Prior to the Labor leadership ballot in February, Kevin Rudd said the following:
"And they are the millions of Australians who depend on us to form a Labor government and to prevent Mr. Abbott from inflicting on Australia the ravages of the most extreme right wing government that the country will have ever seen."
But in any case, for a man who is so often accused of being a rabid right winger, and of secretly harbouring an intense desire to reinstate Work Choices, Tony Abbott really does seem to lack a deeply felt, instinctive sympathy for liberal economics.
Consider the Opposition Leader's pet paid parental leave scheme, which he resolutely clings to despite dissatisfied rumblings from within his party room.
The pure argument, from the perspective of classical liberals, would posit that parents should ensure they are able to support a child financially before deciding to have one. It would argue that it is unfair on those who make a conscious decision to be childless that they are forced to fund the choices of others.
Is it a nice idea, that a new parent should be granted money without labour, simply by virtue of being a parent? Certainly.
But is it fair? Too often the word 'fair' is hijacked so that it may be attached to ideas that are simply 'nice'.
In any case, whether you believe a paid parental leave scheme is necessary or nice, Mr. Abbott has proposed a scheme which is far more generous than the government's. Which, coming from a leader of the Liberal Party, can only mean one thing - Mr. Abbott is, in this instance, sacrificing liberal economics in order to play politics.
Combine this with the report today by Stephanie Peatling that the Opposition Leader is planning to extend the childcare rebate to cover nannies:
One of Mr. Abbott's first acts in a Coalition government would be to ask the Productivity Commission to examine how much it would cost to extend the childcare rebate for in-home-care, such as nannies, in recognition that existing arrangements do not meet the needs of many families.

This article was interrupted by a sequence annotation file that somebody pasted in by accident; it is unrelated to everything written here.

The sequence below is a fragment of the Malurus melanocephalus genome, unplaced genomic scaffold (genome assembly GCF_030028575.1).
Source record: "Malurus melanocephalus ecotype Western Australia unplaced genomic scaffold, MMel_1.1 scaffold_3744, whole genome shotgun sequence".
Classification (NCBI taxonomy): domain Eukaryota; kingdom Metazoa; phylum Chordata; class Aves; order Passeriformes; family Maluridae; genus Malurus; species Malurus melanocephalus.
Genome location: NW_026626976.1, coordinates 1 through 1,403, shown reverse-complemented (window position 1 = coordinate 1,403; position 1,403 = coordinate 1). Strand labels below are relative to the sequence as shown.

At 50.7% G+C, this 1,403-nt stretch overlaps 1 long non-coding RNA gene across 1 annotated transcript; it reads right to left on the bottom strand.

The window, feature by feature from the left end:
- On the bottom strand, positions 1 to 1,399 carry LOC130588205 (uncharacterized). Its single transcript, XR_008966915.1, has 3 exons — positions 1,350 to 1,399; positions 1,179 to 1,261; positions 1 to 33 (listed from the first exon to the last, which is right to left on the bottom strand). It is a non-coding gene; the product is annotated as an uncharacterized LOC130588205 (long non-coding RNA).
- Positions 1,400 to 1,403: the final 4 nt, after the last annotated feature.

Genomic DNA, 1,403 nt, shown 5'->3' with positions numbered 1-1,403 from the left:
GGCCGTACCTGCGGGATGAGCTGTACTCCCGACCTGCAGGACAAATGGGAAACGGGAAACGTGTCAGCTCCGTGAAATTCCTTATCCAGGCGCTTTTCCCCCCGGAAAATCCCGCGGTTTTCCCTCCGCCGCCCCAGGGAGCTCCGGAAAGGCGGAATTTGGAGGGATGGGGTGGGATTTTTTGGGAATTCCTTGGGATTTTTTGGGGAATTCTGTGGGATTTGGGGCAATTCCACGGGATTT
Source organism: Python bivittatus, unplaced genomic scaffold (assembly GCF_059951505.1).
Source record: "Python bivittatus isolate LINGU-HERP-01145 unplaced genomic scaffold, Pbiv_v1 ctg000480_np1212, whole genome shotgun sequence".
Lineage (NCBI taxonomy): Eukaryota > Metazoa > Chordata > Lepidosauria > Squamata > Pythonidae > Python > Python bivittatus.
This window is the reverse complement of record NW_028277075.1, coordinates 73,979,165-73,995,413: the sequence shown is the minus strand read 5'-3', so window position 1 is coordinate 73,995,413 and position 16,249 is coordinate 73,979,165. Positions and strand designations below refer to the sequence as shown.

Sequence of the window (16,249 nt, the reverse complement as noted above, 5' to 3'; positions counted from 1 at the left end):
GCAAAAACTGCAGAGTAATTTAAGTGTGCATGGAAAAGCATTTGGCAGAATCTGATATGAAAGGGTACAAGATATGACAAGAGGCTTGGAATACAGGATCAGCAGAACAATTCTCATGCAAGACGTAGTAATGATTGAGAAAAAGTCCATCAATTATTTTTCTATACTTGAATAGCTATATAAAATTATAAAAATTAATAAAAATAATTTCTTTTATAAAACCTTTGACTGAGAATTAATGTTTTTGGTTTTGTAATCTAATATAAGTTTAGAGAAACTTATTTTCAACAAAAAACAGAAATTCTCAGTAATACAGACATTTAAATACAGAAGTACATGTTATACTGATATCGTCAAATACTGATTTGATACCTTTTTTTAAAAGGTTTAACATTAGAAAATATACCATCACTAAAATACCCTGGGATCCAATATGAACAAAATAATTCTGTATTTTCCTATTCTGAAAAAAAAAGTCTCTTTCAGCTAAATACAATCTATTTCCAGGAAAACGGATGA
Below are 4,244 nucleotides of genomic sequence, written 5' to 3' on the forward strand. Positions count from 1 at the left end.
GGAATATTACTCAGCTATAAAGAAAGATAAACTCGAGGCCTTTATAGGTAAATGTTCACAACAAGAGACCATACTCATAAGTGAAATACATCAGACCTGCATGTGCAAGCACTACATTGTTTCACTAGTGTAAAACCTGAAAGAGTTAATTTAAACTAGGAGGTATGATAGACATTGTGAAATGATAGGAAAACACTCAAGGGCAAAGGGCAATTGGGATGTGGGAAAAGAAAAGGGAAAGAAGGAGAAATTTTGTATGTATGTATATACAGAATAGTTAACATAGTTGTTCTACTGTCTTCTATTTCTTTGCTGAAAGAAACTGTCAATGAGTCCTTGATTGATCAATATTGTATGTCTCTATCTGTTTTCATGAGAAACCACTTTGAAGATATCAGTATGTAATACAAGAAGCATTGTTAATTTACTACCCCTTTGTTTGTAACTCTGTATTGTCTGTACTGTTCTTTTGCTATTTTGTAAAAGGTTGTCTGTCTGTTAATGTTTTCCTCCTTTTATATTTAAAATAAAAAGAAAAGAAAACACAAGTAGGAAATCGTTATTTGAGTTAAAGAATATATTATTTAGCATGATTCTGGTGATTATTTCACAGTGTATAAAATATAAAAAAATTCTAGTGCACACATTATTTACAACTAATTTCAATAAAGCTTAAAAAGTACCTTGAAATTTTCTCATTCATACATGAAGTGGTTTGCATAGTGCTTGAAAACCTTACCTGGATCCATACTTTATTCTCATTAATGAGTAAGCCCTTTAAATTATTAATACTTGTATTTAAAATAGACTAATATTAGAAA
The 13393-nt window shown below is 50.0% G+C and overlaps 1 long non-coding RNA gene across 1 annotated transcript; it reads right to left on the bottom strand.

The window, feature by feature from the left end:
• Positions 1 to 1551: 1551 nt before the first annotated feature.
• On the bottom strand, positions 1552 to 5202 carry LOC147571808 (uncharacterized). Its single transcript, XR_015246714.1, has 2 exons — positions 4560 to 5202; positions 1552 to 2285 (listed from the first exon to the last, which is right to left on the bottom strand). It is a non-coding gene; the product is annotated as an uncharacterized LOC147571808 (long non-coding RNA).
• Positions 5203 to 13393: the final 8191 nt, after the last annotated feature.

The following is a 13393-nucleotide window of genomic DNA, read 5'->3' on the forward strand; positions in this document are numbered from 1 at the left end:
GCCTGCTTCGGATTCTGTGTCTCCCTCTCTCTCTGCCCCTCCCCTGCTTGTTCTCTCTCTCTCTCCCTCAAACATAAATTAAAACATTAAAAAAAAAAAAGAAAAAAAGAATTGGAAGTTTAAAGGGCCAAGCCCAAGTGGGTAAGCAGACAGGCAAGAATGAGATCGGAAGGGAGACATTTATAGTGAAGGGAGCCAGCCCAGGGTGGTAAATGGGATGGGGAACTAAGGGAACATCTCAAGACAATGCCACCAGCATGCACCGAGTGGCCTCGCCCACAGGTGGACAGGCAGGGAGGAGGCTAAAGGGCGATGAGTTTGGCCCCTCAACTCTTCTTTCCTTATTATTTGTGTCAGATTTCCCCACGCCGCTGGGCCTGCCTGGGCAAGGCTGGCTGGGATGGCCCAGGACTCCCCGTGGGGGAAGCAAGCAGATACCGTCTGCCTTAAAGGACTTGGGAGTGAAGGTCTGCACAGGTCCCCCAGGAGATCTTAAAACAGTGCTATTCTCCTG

The idea that it is the government's job to 'meet the needs' of families does not conform with the spirit of economic liberalism any more than Kevin Rudd's stimulus conformed with the spirit of fiscal conservatism.
Our tax system is already littered with measures which are designed to ease the burden on struggling families - many of which are not even means tested.
It would be easy to accuse Mr. Abbott of using these issues in an attempt to gain political advantage, and such a critique would be fair to a point. Much has been written about the Liberal leader's supposed problem with female voters - is it any coincidence that his most significant breaks from liberal orthodoxy have been on policies which concern women?
On the other hand however, many of the rebates and credits which are designed to help families are actually relics of the last Coalition government. Were they proposed largely for the purpose of buying votes? Perhaps. But there is more to it than that.
John Howard was a Prime Minister who combined liberal economic views with a broader sense of social conservatism. His underlying worldview emphasised the family unit as an essential building block of society - everything, in Mr. Howard's view, was rooted in family.
Thus Mr. Howard believed in using the powers of the state to protect and encourage the family unit, and this was reflected in his social spending. Money was spent not on welfare or social justice, but on childcare rebates and the baby bonus.
Tony Abbott is in the same political family as John Howard - economic liberalism tempered by social conservatism. The former Prime Minister showed all of us that this can be an electorally potent combination.
But Australia is currently in desperate need of a government with genuine fiscal restraint. Mr. Abbott, should he one day become Prime Minister himself, needs to assemble a team of economic advisors who will be unafraid to reign in their leader's tendency towards conservative social spending.